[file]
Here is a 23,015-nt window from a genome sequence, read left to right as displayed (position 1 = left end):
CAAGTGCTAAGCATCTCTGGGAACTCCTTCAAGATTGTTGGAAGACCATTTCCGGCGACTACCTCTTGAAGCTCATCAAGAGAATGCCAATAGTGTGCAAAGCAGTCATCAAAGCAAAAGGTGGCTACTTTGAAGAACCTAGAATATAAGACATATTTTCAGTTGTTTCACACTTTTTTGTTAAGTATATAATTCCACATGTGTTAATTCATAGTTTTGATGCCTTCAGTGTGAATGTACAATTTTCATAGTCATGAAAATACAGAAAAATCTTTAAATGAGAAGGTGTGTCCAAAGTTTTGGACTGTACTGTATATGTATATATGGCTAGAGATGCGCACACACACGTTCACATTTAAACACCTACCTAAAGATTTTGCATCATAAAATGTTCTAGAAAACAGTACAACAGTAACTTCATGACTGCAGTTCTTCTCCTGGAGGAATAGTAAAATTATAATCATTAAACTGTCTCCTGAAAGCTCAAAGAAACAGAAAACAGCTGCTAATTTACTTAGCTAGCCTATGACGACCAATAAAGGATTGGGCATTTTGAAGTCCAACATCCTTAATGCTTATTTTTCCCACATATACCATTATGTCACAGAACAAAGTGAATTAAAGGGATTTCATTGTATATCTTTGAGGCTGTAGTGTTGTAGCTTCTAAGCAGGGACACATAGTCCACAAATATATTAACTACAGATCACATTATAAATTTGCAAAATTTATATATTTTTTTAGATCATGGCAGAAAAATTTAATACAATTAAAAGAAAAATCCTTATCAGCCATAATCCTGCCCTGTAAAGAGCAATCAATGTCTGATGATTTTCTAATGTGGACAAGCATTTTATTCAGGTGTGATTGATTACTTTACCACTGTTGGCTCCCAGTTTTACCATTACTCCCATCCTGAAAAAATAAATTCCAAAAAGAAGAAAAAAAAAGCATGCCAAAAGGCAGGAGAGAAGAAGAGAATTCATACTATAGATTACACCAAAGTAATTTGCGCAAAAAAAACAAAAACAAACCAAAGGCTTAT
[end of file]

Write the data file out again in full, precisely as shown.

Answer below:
Here is a 23,015-nt window from a genome sequence, read left to right as displayed (position 1 = left end):
CAAGTGCTAAGCATCTCTGGGAACTCCTTCAAGATTGTTGGAAGACCATTTCCGGCGACTACCTCTTGAAGCTCATCAAGAGAATGCCAATAGTGTGCAAAGCAGTCATCAAAGCAAAAGGTGGCTACTTTGAAGAACCTAGAATATAAGACATATTTTCAGTTGTTTCACACTTTTTTGTTAAGTATATAATTCCACATGTGTTAATTCATAGTTTTGATGCCTTCAGTGTGAATGTACAATTTTCATAGTCATGAAAATACAGAAAAATCTTTAAATGAGAAGGTGTGTCCAAAGTTTTGGACTGTACTGTATATGTATATATGGCTAGAGATGCGCACACACACGTTCACATTTAAACACCTACCTAAAGATTTTGCATCATAAAATGTTCTAGAAAACAGTACAACAGTAACTTCATGACTGCAGTTCTTCTCCTGGAGGAATAGTAAAATTATAATCATTAAACTGTCTCCTGAAAGCTCAAAGAAACAGAAAACAGCTGCTAATTTACTTAGCTAGCCTATGACGACCAATAAAGGATTGGGCATTTTGAAGTCCAACATCCTTAATGCTTATTTTTCCCACATATACCATTATGTCACAGAACAAAGTGAATTAAAGGGATTTCATTGTATATCTTTGAGGCTGTAGTGTTGTAGCTTCTAAGCAGGGACACATAGTCCACAAATATATTAACTACAGATCACATTATAAATTTGCAAAATTTATATATTTTTTTAGATCATGGCAGAAAAATTTAATACAATTAAAAGAAAAATCCTTATCAGCCATAATCCTGCCCTGTAAAGAGCAATCAATGTCTGATGATTTTCTAATGTGGACAAGCATTTTATTCAGGTGTGATTGATTACTTTACCACTGTTGGCTCCCAGTTTTACCATTACTCCCATCCTGAAAAAATAAATTCCAAAAAGAAGAAAAAAAAAGCATGCCAAAAGGCAGGAGAGAAGAAGAGAATTCATACTATAGATTACACCAAAGTAATTTGCGCAAAAAAAACAAAAACAAACCAAAGGCTTAT